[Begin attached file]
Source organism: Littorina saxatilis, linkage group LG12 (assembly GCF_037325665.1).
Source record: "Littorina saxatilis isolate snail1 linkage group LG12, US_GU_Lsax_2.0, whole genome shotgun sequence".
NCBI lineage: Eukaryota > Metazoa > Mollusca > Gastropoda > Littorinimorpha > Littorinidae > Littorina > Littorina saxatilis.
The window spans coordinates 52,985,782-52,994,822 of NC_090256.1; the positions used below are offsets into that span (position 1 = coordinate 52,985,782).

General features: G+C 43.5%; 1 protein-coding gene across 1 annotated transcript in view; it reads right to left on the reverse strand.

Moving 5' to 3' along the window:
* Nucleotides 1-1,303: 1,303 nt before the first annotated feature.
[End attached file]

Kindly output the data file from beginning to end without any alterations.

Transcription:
Source organism: Littorina saxatilis, linkage group LG12 (assembly GCF_037325665.1).
Source record: "Littorina saxatilis isolate snail1 linkage group LG12, US_GU_Lsax_2.0, whole genome shotgun sequence".
NCBI lineage: Eukaryota > Metazoa > Mollusca > Gastropoda > Littorinimorpha > Littorinidae > Littorina > Littorina saxatilis.
The window spans coordinates 52,985,782-52,994,822 of NC_090256.1; the positions used below are offsets into that span (position 1 = coordinate 52,985,782).

General features: G+C 43.5%; 1 protein-coding gene across 1 annotated transcript in view; it reads right to left on the reverse strand.

Moving 5' to 3' along the window:
* Nucleotides 1-1,303: 1,303 nt before the first annotated feature.